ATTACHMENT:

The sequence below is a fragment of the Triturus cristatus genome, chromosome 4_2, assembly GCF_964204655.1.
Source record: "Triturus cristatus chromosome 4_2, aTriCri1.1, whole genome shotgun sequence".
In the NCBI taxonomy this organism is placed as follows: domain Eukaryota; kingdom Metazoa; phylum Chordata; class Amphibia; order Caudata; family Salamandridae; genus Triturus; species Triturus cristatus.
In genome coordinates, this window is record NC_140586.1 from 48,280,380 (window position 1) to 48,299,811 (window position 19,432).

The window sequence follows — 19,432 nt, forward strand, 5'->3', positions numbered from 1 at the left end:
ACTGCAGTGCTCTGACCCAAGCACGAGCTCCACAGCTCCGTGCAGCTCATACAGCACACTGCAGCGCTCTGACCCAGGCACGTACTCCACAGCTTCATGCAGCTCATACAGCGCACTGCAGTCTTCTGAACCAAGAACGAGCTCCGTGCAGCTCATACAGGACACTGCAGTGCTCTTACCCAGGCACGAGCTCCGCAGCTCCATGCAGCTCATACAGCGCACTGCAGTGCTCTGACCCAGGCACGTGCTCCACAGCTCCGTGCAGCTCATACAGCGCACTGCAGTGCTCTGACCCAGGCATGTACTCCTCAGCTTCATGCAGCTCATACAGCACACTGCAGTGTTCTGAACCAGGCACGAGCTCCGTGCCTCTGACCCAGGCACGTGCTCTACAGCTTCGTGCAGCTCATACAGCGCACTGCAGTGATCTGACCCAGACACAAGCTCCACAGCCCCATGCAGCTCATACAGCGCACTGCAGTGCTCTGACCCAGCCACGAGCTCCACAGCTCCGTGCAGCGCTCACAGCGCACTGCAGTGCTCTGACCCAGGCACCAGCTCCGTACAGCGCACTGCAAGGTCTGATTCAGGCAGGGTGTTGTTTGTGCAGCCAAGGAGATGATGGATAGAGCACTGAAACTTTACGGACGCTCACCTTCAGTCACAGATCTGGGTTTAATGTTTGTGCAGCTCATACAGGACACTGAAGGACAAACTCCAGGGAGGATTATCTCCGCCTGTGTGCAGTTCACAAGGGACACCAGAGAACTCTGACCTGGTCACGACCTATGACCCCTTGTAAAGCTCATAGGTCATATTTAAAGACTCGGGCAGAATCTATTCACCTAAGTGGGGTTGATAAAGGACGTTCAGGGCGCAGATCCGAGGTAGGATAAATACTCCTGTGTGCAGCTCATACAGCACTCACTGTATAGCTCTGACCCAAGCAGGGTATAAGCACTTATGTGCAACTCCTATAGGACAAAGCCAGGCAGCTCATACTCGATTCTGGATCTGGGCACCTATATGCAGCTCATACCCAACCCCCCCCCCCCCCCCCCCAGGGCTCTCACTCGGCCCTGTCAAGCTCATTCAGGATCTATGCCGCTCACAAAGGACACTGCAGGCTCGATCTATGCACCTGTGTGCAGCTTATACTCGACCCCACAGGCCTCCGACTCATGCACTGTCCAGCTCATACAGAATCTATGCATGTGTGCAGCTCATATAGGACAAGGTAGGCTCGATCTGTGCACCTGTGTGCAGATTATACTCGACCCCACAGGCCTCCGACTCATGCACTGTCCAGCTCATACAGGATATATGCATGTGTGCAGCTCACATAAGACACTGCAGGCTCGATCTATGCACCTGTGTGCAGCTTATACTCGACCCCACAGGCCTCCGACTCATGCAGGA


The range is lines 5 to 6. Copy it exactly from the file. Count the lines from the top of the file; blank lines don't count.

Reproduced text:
The window sequence follows — 19,432 nt, forward strand, 5'->3', positions numbered from 1 at the left end:
ACTGCAGTGCTCTGACCCAAGCACGAGCTCCACAGCTCCGTGCAGCTCATACAGCACACTGCAGCGCTCTGACCCAGGCACGTACTCCACAGCTTCATGCAGCTCATACAGCGCACTGCAGTCTTCTGAACCAAGAACGAGCTCCGTGCAGCTCATACAGGACACTGCAGTGCTCTTACCCAGGCACGAGCTCCGCAGCTCCATGCAGCTCATACAGCGCACTGCAGTGCTCTGACCCAGGCACGTGCTCCACAGCTCCGTGCAGCTCATACAGCGCACTGCAGTGCTCTGACCCAGGCATGTACTCCTCAGCTTCATGCAGCTCATACAGCACACTGCAGTGTTCTGAACCAGGCACGAGCTCCGTGCCTCTGACCCAGGCACGTGCTCTACAGCTTCGTGCAGCTCATACAGCGCACTGCAGTGATCTGACCCAGACACAAGCTCCACAGCCCCATGCAGCTCATACAGCGCACTGCAGTGCTCTGACCCAGCCACGAGCTCCACAGCTCCGTGCAGCGCTCACAGCGCACTGCAGTGCTCTGACCCAGGCACCAGCTCCGTACAGCGCACTGCAAGGTCTGATTCAGGCAGGGTGTTGTTTGTGCAGCCAAGGAGATGATGGATAGAGCACTGAAACTTTACGGACGCTCACCTTCAGTCACAGATCTGGGTTTAATGTTTGTGCAGCTCATACAGGACACTGAAGGACAAACTCCAGGGAGGATTATCTCCGCCTGTGTGCAGTTCACAAGGGACACCAGAGAACTCTGACCTGGTCACGACCTATGACCCCTTGTAAAGCTCATAGGTCATATTTAAAGACTCGGGCAGAATCTATTCACCTAAGTGGGGTTGATAAAGGACGTTCAGGGCGCAGATCCGAGGTAGGATAAATACTCCTGTGTGCAGCTCATACAGCACTCACTGTATAGCTCTGACCCAAGCAGGGTATAAGCACTTATGTGCAACTCCTATAGGACAAAGCCAGGCAGCTCATACTCGATTCTGGATCTGGGCACCTATATGCAGCTCATACCCAACCCCCCCCCCCCCCCCCCCAGGGCTCTCACTCGGCCCTGTCAAGCTCATTCAGGATCTATGCCGCTCACAAAGGACACTGCAGGCTCGATCTATGCACCTGTGTGCAGCTTATACTCGACCCCACAGGCCTCCGACTCATGCACTGTCCAGCTCATACAGAATCTATGCATGTGTGCAGCTCATATAGGACAAGGTAGGCTCGATCTGTGCACCTGTGTGCAGATTATACTCGACCCCACAGGCCTCCGACTCATGCACTGTCCAGCTCATACAGGATATATGCATGTGTGCAGCTCACATAAGACACTGCAGGCTCGATCTATGCACCTGTGTGCAGCTTATACTCGACCCCACAGGCCTCCGACTCATGCAGGA